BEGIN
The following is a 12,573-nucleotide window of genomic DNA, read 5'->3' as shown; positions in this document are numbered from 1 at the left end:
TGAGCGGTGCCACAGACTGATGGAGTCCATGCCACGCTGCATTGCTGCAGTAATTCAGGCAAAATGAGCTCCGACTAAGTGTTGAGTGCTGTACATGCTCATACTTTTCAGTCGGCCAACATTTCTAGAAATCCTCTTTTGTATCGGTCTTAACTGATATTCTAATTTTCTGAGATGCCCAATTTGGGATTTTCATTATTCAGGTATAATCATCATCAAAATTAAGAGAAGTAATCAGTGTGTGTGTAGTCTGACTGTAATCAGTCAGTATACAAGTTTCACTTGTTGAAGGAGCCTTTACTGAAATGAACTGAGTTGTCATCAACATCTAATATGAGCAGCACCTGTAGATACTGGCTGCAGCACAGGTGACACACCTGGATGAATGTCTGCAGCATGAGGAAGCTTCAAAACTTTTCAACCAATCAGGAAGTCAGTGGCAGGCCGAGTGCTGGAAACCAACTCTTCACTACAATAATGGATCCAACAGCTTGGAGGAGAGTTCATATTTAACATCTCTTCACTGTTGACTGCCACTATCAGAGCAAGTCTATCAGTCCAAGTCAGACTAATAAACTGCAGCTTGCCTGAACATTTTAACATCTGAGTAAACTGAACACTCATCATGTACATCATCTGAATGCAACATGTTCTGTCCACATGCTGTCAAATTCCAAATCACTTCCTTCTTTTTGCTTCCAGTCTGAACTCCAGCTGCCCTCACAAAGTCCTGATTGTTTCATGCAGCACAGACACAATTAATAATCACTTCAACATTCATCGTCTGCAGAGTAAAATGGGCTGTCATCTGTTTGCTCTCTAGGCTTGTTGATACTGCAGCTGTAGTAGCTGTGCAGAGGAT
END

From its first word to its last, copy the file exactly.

The following is a 12,573-nucleotide window of genomic DNA, read 5'->3' as shown; positions in this document are numbered from 1 at the left end:
TGAGCGGTGCCACAGACTGATGGAGTCCATGCCACGCTGCATTGCTGCAGTAATTCAGGCAAAATGAGCTCCGACTAAGTGTTGAGTGCTGTACATGCTCATACTTTTCAGTCGGCCAACATTTCTAGAAATCCTCTTTTGTATCGGTCTTAACTGATATTCTAATTTTCTGAGATGCCCAATTTGGGATTTTCATTATTCAGGTATAATCATCATCAAAATTAAGAGAAGTAATCAGTGTGTGTGTAGTCTGACTGTAATCAGTCAGTATACAAGTTTCACTTGTTGAAGGAGCCTTTACTGAAATGAACTGAGTTGTCATCAACATCTAATATGAGCAGCACCTGTAGATACTGGCTGCAGCACAGGTGACACACCTGGATGAATGTCTGCAGCATGAGGAAGCTTCAAAACTTTTCAACCAATCAGGAAGTCAGTGGCAGGCCGAGTGCTGGAAACCAACTCTTCACTACAATAATGGATCCAACAGCTTGGAGGAGAGTTCATATTTAACATCTCTTCACTGTTGACTGCCACTATCAGAGCAAGTCTATCAGTCCAAGTCAGACTAATAAACTGCAGCTTGCCTGAACATTTTAACATCTGAGTAAACTGAACACTCATCATGTACATCATCTGAATGCAACATGTTCTGTCCACATGCTGTCAAATTCCAAATCACTTCCTTCTTTTTGCTTCCAGTCTGAACTCCAGCTGCCCTCACAAAGTCCTGATTGTTTCATGCAGCACAGACACAATTAATAATCACTTCAACATTCATCGTCTGCAGAGTAAAATGGGCTGTCATCTGTTTGCTCTCTAGGCTTGTTGATACTGCAGCTGTAGTAGCTGTGCAGAGGAT